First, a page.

Bombings and Starvation: Focus Turns to Saudi’s War in Yemen

(Bloomberg) --

Jamal Khashoggi's murder is refocusing international attention on Saudi Arabia’s role in one of the world’s worst humanitarian disasters: Yemen’s civil war.

U.S. Secretary of State Michael Pompeo and defense chief James Mattis yesterday set a 30-day deadline for the Saudi-led coalition and the Iranian-backed Houthi rebels to meet for talks in Sweden to end the violence. Their statements are the strongest yet by U.S. officials against the war since the U.S.-backed Saudi air bombing campaign began four years ago.

The brutal killing of Khashoggi — an insider-turned government critic — at a Saudi consulate and the kingdom’s shifting explanations have drawn attention to other policies of Saudi Crown Prince Mohammed Bin Salman too.

The 33-year-old has led an unprecedented political and economic embargo against neighboring Qatar and engaged in diplomatic confrontations with countries such as Germany and Canada.

Many are skeptical of Washington's ability to force Yemen's Houthis into an agreement, but so far it's the best hope for what was already the Arab world's poorest country.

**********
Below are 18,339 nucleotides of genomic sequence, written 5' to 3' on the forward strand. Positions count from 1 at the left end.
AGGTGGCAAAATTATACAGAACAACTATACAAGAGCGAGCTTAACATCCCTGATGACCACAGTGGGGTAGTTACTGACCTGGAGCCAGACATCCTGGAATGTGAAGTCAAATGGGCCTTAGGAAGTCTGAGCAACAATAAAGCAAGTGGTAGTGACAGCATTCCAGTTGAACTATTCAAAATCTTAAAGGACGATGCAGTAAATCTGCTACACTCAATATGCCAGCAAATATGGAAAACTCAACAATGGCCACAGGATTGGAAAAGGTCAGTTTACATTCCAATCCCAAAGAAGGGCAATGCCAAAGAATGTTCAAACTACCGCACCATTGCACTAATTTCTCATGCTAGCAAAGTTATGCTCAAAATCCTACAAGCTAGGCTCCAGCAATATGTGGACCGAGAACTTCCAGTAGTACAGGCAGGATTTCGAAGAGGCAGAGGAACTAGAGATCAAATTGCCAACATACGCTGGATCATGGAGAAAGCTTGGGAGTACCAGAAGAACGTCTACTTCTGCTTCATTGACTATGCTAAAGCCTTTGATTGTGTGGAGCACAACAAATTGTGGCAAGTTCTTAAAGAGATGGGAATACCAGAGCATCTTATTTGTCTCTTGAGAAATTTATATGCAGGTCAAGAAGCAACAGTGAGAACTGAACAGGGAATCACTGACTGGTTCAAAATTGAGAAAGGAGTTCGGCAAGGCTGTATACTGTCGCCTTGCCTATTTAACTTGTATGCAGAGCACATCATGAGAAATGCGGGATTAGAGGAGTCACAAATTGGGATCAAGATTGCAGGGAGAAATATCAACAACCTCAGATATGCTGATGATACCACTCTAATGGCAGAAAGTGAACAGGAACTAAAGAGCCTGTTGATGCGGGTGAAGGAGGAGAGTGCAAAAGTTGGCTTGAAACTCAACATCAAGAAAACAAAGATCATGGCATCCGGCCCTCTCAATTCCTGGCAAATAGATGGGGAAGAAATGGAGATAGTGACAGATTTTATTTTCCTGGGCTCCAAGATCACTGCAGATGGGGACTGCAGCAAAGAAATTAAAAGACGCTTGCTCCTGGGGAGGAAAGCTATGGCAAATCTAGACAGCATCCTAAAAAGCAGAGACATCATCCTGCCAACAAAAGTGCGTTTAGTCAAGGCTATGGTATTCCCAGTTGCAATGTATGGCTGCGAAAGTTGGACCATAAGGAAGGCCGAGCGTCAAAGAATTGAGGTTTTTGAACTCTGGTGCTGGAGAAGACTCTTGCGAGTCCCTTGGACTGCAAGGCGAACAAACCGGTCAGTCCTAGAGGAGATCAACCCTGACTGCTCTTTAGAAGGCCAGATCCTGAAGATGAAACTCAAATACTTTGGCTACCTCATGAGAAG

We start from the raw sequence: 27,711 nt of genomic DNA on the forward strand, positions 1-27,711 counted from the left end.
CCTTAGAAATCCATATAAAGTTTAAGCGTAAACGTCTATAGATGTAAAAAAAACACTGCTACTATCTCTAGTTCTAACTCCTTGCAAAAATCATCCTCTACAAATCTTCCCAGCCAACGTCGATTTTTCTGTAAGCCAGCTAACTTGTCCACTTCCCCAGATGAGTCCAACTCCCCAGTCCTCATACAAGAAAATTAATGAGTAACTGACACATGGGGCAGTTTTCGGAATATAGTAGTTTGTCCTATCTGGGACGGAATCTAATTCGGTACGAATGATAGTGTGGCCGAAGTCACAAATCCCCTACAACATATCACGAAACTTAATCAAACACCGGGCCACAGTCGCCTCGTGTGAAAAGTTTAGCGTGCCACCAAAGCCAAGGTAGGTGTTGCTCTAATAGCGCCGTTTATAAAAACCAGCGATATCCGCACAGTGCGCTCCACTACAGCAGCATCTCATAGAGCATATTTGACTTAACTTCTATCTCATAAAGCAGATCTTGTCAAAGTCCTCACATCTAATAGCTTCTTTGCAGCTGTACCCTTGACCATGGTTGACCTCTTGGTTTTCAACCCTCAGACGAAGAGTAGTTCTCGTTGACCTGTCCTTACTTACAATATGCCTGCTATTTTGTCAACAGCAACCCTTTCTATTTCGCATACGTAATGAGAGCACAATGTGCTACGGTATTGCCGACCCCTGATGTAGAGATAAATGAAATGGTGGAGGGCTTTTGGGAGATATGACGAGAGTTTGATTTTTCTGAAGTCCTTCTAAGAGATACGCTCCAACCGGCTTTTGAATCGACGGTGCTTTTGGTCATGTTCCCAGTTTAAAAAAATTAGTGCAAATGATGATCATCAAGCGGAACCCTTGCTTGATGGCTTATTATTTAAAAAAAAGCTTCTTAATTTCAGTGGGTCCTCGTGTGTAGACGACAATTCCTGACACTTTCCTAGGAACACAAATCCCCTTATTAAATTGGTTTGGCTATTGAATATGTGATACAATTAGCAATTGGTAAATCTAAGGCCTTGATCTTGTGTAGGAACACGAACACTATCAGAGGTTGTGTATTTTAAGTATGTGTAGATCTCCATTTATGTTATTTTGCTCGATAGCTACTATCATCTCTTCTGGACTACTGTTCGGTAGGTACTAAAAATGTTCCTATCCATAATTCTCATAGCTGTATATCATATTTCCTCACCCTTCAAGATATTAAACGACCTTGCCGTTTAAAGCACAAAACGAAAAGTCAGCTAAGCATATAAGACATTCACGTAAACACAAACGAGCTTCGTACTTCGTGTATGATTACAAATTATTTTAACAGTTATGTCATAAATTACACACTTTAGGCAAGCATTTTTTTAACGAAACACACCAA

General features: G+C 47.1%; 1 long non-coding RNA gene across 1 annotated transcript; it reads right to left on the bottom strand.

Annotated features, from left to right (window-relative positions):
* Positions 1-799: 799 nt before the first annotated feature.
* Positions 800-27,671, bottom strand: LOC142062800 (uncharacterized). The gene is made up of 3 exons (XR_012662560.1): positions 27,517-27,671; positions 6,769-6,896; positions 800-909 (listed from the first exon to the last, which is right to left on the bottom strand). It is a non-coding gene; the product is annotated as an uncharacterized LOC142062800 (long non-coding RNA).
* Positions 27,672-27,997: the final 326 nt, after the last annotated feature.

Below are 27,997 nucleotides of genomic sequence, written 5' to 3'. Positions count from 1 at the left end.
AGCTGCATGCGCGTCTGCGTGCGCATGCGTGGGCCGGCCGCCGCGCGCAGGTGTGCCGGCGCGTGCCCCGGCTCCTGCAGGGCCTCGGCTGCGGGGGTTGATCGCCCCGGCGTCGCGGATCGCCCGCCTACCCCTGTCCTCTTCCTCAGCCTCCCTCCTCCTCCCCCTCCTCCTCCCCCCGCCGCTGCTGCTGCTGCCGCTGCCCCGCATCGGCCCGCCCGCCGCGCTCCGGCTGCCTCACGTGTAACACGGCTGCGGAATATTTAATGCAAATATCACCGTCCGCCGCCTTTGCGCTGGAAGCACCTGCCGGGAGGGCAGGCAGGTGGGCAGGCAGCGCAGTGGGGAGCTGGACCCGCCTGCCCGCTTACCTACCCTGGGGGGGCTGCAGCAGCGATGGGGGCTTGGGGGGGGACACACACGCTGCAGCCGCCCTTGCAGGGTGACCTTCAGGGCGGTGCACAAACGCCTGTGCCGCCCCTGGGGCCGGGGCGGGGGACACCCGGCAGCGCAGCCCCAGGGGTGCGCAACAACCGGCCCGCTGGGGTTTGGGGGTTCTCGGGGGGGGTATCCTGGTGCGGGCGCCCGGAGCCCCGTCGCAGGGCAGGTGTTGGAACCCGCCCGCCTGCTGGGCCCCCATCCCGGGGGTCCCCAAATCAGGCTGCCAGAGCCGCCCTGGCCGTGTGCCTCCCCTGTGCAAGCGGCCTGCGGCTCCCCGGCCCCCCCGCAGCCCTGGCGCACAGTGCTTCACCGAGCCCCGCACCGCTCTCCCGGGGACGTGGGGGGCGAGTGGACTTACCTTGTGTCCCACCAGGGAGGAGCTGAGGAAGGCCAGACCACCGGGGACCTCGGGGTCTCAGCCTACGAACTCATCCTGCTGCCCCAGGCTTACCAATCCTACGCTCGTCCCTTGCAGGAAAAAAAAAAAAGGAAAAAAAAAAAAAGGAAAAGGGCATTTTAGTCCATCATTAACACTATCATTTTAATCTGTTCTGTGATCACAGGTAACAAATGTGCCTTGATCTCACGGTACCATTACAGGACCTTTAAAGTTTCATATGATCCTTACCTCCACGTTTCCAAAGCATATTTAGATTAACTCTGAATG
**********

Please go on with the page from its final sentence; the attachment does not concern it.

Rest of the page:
As many as 10,000 civilians have been killed and millions forced to flee their homes since 2015. Aid agencies are warning worse is to come: 13 million people are at imminent risk of starvation.

Bombings and Starvation: Focus Turns to Saudi’s War in Yemen

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What to watch

  • Defense chiefs from the U.S. and South Korea are set to gather for an annual meeting in Washington today amid concerns that the continued suspension of “war games” is eroding military readiness.
  • Funerals continue for victims of Saturday's deadly shooting at a Pittsburgh synagogue, a day after Trump defied the city’s mayor and many residents by visiting the city.
  • Pakistan’s Supreme Court scrapped the death sentence of Christian woman Aasia Bibi eight years after she was convicted for blasphemy. She will soon be freed, in a move that's expected to prompt angry street protests from hard-line Islamist groups.
  • Ahead of unilateral sanctions on Iranian oil purchases set to take effect Monday, Ben Holland takes a closer look at which countries could seek waivers.

And finally... Meera Devi is a toilet evangelist, part of a grassroots movement of 450,000 volunteers working across India. In 2007, she took out a loan to pay for a squat latrine, the first in her village that’s just across the river from the Taj Mahal. As many as 100 million Indians are without a toilet — and that adds up to a huge cost for national development, with the World Bank estimating the country loses about 6.4 percent of its gross domestic product, or $166 billion annually, because of poor sanitation.

Bombings and Starvation: Focus Turns to Saudi’s War in Yemen

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